Providing, guarding, shielding: Open Government Data in Spain and Germany
The trend to publish public sector information (PSI) openly on the Internet has grasped attention worldwide under the term open data. However, despite its global reach and claim of some of the movement's activists, the national and local results of the phenomenon differ considerably. These differences have so far not been sufficiently explained. This article understands open data projects as techno-scientific artefacts negotiated within a network of various actants following vested interests. Building on Latour's theory of actor-networks this article conceptualises open data projects as cocreated phenomena transcending the social-technical distinction. This helps us to understand both the particularities of single projects, as well as the continuities specific administrative systems imprint on the formation of open data regimes. This research investigates the situation of open data in Germany and Spain, thereby focusing on national level as well as local level projects. Methodologically it is build on qualitative empirical data collected through document analysis and more than 30 in-depth interviews with experts from the public sector as well as users and open data advocates from outside the public sector.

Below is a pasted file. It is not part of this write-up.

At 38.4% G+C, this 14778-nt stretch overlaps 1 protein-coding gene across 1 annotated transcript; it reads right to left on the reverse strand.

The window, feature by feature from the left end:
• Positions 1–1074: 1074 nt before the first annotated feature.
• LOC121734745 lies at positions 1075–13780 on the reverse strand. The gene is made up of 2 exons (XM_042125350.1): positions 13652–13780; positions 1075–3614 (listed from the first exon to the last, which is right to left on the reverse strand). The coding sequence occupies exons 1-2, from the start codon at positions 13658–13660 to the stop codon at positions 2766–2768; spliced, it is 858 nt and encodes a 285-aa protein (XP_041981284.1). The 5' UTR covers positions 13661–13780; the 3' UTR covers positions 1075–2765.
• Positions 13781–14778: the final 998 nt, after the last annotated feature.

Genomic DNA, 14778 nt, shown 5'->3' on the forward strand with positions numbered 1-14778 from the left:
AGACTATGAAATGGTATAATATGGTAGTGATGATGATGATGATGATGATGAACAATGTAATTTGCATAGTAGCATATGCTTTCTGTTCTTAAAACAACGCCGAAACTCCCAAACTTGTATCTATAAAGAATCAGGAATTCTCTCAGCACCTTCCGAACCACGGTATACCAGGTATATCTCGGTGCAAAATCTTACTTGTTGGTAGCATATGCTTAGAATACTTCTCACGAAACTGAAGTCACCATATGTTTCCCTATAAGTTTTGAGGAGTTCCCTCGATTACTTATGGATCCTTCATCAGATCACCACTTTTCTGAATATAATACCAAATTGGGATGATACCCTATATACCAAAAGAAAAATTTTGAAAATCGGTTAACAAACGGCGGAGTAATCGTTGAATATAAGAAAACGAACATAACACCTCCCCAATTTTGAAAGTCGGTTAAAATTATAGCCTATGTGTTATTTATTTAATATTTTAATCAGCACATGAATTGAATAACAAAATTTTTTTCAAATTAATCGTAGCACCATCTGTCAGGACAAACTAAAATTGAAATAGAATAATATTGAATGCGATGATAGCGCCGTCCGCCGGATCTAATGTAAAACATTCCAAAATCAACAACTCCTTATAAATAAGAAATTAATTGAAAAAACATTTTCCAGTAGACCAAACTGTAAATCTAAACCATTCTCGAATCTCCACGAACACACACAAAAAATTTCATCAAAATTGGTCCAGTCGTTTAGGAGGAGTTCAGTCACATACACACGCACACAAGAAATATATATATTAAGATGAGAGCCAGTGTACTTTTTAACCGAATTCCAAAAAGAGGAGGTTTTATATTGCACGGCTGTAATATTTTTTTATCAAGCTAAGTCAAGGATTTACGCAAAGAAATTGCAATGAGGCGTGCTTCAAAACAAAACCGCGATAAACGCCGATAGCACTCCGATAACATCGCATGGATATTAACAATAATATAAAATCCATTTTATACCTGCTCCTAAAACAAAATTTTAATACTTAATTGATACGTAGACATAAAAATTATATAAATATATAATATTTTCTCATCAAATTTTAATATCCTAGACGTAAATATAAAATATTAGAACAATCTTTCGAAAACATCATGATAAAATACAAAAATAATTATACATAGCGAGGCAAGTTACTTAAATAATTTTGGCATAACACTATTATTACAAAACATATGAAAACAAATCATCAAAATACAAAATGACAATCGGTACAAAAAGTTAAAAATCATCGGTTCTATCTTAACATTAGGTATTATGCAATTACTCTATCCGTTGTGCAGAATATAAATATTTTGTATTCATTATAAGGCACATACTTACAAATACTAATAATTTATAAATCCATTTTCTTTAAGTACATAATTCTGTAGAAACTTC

Sirko Hunnius

Sirko Hunnius is an e-government and public management scholar. He holds a diploma in economics and public management. Sirko currently works at the Institute for eGovernment (IfG.CC) on topics like e-government competencies, open data, IT governance, and public mergers.

Bernhard Krieger

Bernhard Krieger holds a Magister Artium in cultural anthropology from the Ludwig¬-Maximilians University Munich and a PhD in Social Anthropology from the University of Cambridge. At the IfG.CC Bernhard Krieger is head of international research and project manager for the OpenDataMonitor project.

Tino Schuppan

Tino Schuppan: Tino Schuppan holds a PhD in Administrative Sciences from the University of Potsdam. He is Professor for Public Management at the University of Labor Studies and the scientific director of the Institute for E-Government (IfG.CC) in Potsdam, Germany. His research interests include transformation in the context of e-government, changing work organization, skills and competencies for e-government and ICT for development.

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